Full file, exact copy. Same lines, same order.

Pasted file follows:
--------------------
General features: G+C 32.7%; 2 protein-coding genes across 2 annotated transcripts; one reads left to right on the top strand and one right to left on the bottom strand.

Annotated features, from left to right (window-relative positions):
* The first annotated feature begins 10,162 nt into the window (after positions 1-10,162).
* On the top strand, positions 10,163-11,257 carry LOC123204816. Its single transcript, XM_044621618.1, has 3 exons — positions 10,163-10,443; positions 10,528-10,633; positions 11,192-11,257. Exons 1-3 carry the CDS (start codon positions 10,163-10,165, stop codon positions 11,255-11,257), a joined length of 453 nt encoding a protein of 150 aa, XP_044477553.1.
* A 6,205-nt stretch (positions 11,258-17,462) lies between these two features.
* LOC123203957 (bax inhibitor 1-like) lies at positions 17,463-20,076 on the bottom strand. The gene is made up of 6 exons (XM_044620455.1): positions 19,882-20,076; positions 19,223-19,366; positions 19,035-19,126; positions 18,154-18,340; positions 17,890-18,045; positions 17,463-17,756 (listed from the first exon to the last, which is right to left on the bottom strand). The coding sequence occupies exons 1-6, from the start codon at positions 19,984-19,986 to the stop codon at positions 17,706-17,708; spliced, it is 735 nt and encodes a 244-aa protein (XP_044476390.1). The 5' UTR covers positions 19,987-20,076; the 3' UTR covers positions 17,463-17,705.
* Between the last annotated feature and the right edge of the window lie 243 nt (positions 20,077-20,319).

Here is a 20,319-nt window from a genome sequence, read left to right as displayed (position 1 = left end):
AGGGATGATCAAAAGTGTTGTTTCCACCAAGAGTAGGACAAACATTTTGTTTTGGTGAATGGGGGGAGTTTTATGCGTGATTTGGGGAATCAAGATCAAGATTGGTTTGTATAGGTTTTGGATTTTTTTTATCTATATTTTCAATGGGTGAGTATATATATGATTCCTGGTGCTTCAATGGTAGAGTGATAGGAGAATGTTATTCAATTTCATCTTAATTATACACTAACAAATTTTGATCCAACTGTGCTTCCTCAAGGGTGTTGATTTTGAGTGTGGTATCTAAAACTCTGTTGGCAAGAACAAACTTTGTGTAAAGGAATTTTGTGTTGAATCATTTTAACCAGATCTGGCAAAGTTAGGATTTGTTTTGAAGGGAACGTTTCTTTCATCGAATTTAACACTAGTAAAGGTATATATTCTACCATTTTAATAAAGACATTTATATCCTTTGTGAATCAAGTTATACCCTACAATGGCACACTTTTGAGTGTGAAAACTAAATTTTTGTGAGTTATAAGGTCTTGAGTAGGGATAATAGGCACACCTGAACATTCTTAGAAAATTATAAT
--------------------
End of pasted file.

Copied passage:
General features: G+C 32.7%; 2 protein-coding genes across 2 annotated transcripts; one reads left to right on the top strand and one right to left on the bottom strand.

Annotated features, from left to right (window-relative positions):
* The first annotated feature begins 10,162 nt into the window (after positions 1-10,162).
* On the top strand, positions 10,163-11,257 carry LOC123204816. Its single transcript, XM_044621618.1, has 3 exons — positions 10,163-10,443; positions 10,528-10,633; positions 11,192-11,257. Exons 1-3 carry the CDS (start codon positions 10,163-10,165, stop codon positions 11,255-11,257), a joined length of 453 nt encoding a protein of 150 aa, XP_044477553.1.
* A 6,205-nt stretch (positions 11,258-17,462) lies between these two features.
* LOC123203957 (bax inhibitor 1-like) lies at positions 17,463-20,076 on the bottom strand. The gene is made up of 6 exons (XM_044620455.1): positions 19,882-20,076; positions 19,223-19,366; positions 19,035-19,126; positions 18,154-18,340; positions 17,890-18,045; positions 17,463-17,756 (listed from the first exon to the last, which is right to left on the bottom strand). The coding sequence occupies exons 1-6, from the start codon at positions 19,984-19,986 to the stop codon at positions 17,706-17,708; spliced, it is 735 nt and encodes a 244-aa protein (XP_044476390.1). The 5' UTR covers positions 19,987-20,076; the 3' UTR covers positions 17,463-17,705.
* Between the last annotated feature and the right edge of the window lie 243 nt (positions 20,077-20,319).

Here is a 20,319-nt window from a genome sequence, read left to right as displayed (position 1 = left end):
AGGGATGATCAAAAGTGTTGTTTCCACCAAGAGTAGGACAAACATTTTGTTTTGGTGAATGGGGGGAGTTTTATGCGTGATTTGGGGAATCAAGATCAAGATTGGTTTGTATAGGTTTTGGATTTTTTTTATCTATATTTTCAATGGGTGAGTATATATATGATTCCTGGTGCTTCAATGGTAGAGTGATAGGAGAATGTTATTCAATTTCATCTTAATTATACACTAACAAATTTTGATCCAACTGTGCTTCCTCAAGGGTGTTGATTTTGAGTGTGGTATCTAAAACTCTGTTGGCAAGAACAAACTTTGTGTAAAGGAATTTTGTGTTGAATCATTTTAACCAGATCTGGCAAAGTTAGGATTTGTTTTGAAGGGAACGTTTCTTTCATCGAATTTAACACTAGTAAAGGTATATATTCTACCATTTTAATAAAGACATTTATATCCTTTGTGAATCAAGTTATACCCTACAATGGCACACTTTTGAGTGTGAAAACTAAATTTTTGTGAGTTATAAGGTCTTGAGTAGGGATAATAGGCACACCTGAACATTCTTAGAAAATTATAAT